Title: Fruits of Her Labor
Subtitle: Radish rhapsody
Byline: Debbie Shapiro
Friday morning: my hands were still sticky from kneading the challos and I was just about to place the dough back into the well-greased bowl and set it on the counter to rise. The first batch of onion cookies –my husband's favorite – were in the oven, and I was waiting for them to finish baking so that I could fulfill the mitzvah of tasting the food l'kavod Shabbos kodesh – and sit down with a cup of steaming hot coffee and a magazine while doing it.
Instead, the phone rang and I quickly wiped my doughy hands on the nearest towel and ran to pick it up before my answering machine. "Boker tov, Bubby. This is Rochie." I could hear the smile in my granddaughter's voice and almost see the mischievous sparkle in her eyes.
"Oh, Rochie," I answered, "How's everything?" I could sense that she was plotzing to tell me something.
"Mommy bought us a planter, and we planted some vegetables, right?" This was the first I heard about it, but I was all ears. She continued, "Well, the seed grew into a plant and now, b'kitzur, we have radishes."
"Oh." I waited for her to continue.
"So now, well, can I please speak to Zaidy. I have a...” she giggled in excitement and then continued in a very slow, grownup sounding voice, "I need to ask Zaidy a halachic she’eilah."
"Okay, I'll call Zaidy right now."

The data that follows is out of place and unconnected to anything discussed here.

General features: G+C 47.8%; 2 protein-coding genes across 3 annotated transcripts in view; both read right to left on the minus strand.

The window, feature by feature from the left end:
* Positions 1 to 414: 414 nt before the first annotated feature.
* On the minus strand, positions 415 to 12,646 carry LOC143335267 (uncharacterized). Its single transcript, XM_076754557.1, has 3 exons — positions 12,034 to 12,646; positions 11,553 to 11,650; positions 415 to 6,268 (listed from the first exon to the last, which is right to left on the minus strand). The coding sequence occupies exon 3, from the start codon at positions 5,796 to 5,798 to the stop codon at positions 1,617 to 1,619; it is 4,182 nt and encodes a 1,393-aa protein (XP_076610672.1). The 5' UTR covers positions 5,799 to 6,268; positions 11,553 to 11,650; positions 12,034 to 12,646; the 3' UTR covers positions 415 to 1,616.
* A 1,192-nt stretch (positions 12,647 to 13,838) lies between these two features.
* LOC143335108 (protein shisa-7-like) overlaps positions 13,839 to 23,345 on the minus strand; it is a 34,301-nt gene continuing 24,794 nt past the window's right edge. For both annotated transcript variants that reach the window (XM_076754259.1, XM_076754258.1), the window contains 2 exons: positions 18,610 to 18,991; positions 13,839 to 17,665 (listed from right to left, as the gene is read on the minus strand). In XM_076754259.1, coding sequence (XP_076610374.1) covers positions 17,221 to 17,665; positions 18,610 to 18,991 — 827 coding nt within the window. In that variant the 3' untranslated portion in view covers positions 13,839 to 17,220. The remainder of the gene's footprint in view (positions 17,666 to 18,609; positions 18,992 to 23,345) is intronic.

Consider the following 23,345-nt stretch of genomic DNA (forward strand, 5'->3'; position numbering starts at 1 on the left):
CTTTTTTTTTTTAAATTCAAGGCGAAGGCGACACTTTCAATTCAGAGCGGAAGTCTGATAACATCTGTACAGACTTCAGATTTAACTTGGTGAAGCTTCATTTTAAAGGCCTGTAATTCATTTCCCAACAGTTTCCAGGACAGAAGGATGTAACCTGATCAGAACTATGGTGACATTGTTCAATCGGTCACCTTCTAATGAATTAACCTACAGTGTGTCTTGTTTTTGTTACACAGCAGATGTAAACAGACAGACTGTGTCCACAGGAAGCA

I went into my husband's study and, handing him the telephone said, "There's a young woman on the phone with a she’eilah. It's very important." I emphasized the word she’eilah, saying it very slowly so that Rochie would hear.
I watched my husband's expression turn from perplexed to serious to a huge Cheshire-cat-sized grin. In a very rabbinical voice he started peppering our twelve year old granddaughter with questions: "Where were the radishes planted?" "Ahh, was the planter made out plastic or was it earthenware?" "Plastic, so is there a hole on the bottom?" "Where was the planter? In the window? On top of the sill? Resting on the metal bars?"
"Ask her if the bars overlook a garden or the downstairs neighbor's porch…" I whisper, glad that I had paid attention to Rabbi Neuwirth, shlita, our Halachah teacher, when he taught us the halachos of terumos and maaseros.
"Ahah," I heard my husband respond. "I have to give this some thought. I'll call you back in a few minutes." Despite his serious tone, I could catch a hint of laughter.
Ten minutes later my husband walked into the kitchen and handed me the phone. "It's for you, Bubby," he said. His eyes sparkled with that special glint of nachas that is unique to grandparents.
"Bubby, there are three radishes."
"Three radishes," I repeated. "How nice."
"Three radishes. That's one for Mommy, one for Tatty, and one for you and Zaidy."
I could feel my eyes fill with tears. "Radishes are Zaidy's favorite vegetable. I'll put it in his salad."
A few days later – it was on my birthday -- my son came over to do some desperately needed repairs and give us our radish. There was a tiny slice missing. "Ah, this must be where she took off the terumos and maasaros," I said.
My son broke out in a huge grin. His face was shining. It was my birthday, and I had received the best present a grandmother could ever ask for – a tiny radish with a slice missing.